Peer Review in CAA Publications
Adopted by the CAA Board of Directors on May 2, 2003; revised on October 23, 2011.
Peer review is the process by which academic journal articles are evaluated by other academic specialists working in the same field before being accepted for publication. A formal standardized procedure for peer review, as described throughout these guidelines, strengthens the authority of a journal and the value to the author or artist who publishes in it.
Peer reviews are an uncompensated, professional courtesy provided to authors and artists by internationally recognized specialists. These evaluations help an editor-in-chief to determine whether or not an article or other written submission, or an artist’s work or project, to a journal meets publication standards and, if it does, to provide the author or artist with recommendations for publication. Peer reviews may also contain edits and/or additions for the contributor to consider.
CAA’s print journals, The Art Bulletin and Art Journal, identify themselves as being peer reviewed. Most content published in the online caa.reviews, like the reviews sections of the print journals, may not require peer review (since reviews themselves are a form of peer review). Should CAA add a new project or publication, the associated description or purpose will identify whether or not it is peer reviewed. In the case of artist’s projects and other primarily creative works, members of the journals’ editorial boards may perform peer review, and editors-in-chief may consult outside experts to determine the suitability of the contribution.
CAA Guidelines for Peer Review
Many texts, projects, and other materials, including commissioned works, submitted to CAA’s journals undergo peer review prior to acceptance. When considering the merits of a finished contribution, editors-in-chief shall consult specialists in the field qualified in the particular subject matter under review.
Commissioned artist’s projects may also be subject to peer review. If a proposal for one is peer reviewed, the editor-in-chief is responsible for confirming that the completed work (manuscript or other material) matches the commissioned project. The editor-in-chief may have the final submission reviewed again.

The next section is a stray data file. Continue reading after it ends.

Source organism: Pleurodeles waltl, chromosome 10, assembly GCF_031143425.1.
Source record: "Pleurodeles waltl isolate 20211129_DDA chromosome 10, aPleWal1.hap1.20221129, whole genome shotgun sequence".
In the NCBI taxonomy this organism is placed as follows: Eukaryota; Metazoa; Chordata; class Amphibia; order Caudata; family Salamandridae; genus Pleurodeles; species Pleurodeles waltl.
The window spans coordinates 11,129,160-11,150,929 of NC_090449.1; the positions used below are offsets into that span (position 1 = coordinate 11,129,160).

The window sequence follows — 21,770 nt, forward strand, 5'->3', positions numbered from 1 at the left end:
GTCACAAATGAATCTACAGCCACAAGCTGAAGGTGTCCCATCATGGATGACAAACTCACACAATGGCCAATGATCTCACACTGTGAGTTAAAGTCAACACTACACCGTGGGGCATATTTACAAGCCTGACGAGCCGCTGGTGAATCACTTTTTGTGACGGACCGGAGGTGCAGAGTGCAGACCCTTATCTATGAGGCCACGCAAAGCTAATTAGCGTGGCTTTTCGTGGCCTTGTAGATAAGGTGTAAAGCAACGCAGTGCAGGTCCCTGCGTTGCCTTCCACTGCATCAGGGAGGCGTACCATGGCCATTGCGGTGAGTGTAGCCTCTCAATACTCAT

Because the peer-review process is thorough and time consuming, the only submissions to undergo it are those that, based on the editor-in-chief’s initial determination, have already achieved the highest level of scholarship in art or art history and are thus viable candidates for this distinctive form of evaluation.
Peer reviews for each submission should be written by two established specialists in the field. Materials are usually sent “blind,” that is, without the author’s name and identified by number. When possible, CAA’s journals should use a double-blind process, so that contributors and reviewers remain anonymous to each other.
Peer reviews are written, signed documents. The editor-in-chief shall maintain a log of written articles that have been peer reviewed, which becomes a long-term, confidential record kept by him or her. The journal’s annual report, usually written by an editorial board’s chair for CAA’s Publications Committee and the Board of Directors, compiles statistics on rate of acceptance of articles.
Peer reviews of artist’s projects and other primarily creative works may take a different form from evaluations of scholarly manuscripts according to the discretion of the editor-in-chief on a case-by-case basis. Generally, artists’ works submitted in writing are peer reviewed whether they are commissioned or not. Commissioned artist’s projects are reviewed by the editor-in-chief. Artists’ proposals for projects are peer reviewed. Reviewers should take into account the particular creative disposition and characteristics of these works. Further, the very nature of such projects often precludes blind review; nevertheless, evaluations that do take place should strive for impartial assessment of the work on its merits.
Certain published materials, including book and exhibition reviews (which are themselves a form of peer review), interviews, and discussion forums, may not be subject to peer review as determined by the editor-in-chief.
The Modern Language Association’s Committee on Academic Freedom and Professional Rights and Responsibilities has published Advice for Authors, Reviewers, Publishers, and Editors of Literary Scholarship, which describes the steps for publishing scholarly material and suggests standards for this process.
Task Force to Review Guidelines for Peer Review in CAA Publications (2010–11): Susan Waller, University of Missouri, Saint Louis; and John Klein, Washington University in Saint Louis.
Publications Task Force (2001–3): Catherine Asher, University of Minnesota; Nancy Friese, Rhode Island School of Design; Michael Ann Holly, Sterling and Francine Clark Art Institute; Virginia Mecklenburg, Smithsonian American Art Museum; Clarence Morgan, University of Minnesota; Eve Sinaiko, CAA Director of Publications.